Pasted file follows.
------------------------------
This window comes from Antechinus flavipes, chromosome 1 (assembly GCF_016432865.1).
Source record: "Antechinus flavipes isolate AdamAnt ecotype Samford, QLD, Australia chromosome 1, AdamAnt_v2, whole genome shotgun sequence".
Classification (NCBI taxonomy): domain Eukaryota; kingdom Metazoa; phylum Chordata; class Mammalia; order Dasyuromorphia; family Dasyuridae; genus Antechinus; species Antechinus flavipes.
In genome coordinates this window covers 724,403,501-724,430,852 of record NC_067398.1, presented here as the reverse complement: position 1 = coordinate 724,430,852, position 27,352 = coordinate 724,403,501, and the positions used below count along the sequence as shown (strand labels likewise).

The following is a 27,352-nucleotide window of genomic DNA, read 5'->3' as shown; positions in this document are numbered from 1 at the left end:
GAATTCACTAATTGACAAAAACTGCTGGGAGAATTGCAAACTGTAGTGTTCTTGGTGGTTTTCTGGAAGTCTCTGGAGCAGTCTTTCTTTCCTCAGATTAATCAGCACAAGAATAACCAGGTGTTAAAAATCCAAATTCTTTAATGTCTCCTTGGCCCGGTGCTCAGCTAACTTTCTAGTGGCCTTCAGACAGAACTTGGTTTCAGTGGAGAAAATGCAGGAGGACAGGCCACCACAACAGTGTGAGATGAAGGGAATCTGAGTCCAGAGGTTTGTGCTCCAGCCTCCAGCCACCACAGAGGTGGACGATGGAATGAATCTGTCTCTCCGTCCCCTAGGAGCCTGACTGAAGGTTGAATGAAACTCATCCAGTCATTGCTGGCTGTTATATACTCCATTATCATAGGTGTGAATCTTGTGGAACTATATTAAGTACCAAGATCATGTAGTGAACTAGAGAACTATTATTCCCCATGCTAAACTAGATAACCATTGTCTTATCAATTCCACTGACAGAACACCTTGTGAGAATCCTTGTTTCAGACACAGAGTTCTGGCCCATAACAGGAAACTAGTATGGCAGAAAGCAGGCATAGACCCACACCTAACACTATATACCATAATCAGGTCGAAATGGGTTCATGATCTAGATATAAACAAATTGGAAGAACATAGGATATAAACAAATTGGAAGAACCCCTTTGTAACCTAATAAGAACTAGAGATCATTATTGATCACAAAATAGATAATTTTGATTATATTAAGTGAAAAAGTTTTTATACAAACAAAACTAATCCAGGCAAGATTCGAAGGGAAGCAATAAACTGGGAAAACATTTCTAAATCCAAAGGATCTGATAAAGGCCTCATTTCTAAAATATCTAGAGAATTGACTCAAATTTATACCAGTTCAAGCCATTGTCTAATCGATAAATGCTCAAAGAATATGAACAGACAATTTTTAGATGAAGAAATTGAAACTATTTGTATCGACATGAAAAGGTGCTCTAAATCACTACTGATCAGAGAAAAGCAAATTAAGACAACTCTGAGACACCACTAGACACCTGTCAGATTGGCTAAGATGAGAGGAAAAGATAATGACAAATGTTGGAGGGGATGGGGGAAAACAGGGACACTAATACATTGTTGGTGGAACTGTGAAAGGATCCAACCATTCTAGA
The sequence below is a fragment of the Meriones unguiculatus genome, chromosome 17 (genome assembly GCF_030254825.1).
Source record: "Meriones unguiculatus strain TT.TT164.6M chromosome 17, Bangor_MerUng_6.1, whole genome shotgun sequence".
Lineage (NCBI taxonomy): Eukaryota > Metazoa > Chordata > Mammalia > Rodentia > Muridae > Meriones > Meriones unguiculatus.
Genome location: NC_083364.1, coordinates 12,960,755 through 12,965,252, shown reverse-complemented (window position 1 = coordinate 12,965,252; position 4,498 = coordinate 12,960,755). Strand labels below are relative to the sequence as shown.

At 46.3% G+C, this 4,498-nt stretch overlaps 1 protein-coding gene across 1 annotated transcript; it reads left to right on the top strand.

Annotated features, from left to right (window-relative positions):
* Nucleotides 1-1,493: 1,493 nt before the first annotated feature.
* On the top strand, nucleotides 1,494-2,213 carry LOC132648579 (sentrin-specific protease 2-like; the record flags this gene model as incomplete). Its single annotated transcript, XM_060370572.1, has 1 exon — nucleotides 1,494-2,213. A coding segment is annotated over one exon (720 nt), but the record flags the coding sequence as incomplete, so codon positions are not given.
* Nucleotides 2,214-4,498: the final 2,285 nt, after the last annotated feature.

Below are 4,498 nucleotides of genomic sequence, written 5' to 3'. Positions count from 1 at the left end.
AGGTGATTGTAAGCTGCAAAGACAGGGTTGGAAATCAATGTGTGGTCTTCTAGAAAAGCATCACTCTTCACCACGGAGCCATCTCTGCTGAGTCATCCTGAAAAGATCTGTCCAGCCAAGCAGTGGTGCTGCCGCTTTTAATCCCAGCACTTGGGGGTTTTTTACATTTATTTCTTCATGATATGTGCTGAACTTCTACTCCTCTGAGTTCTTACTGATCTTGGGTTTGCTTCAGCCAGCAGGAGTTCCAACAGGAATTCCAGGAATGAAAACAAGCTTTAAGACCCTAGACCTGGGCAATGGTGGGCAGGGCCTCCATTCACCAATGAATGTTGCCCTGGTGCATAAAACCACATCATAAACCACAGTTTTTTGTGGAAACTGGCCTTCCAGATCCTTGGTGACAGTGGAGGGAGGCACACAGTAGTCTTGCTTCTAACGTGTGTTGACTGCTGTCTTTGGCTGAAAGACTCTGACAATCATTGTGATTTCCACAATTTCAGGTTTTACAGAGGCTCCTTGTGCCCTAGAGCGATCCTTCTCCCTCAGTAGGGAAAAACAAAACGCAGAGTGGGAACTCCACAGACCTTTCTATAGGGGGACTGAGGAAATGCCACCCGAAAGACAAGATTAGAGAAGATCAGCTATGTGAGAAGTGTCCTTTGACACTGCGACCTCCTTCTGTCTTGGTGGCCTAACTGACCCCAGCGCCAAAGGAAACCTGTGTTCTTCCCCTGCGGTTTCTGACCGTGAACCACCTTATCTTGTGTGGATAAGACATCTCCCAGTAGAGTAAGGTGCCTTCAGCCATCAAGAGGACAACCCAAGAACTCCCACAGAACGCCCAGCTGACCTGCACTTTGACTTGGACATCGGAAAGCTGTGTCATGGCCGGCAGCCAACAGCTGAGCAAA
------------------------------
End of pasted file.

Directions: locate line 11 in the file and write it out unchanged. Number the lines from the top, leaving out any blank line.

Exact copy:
At 46.3% G+C, this 4,498-nt stretch overlaps 1 protein-coding gene across 1 annotated transcript; it reads left to right on the top strand.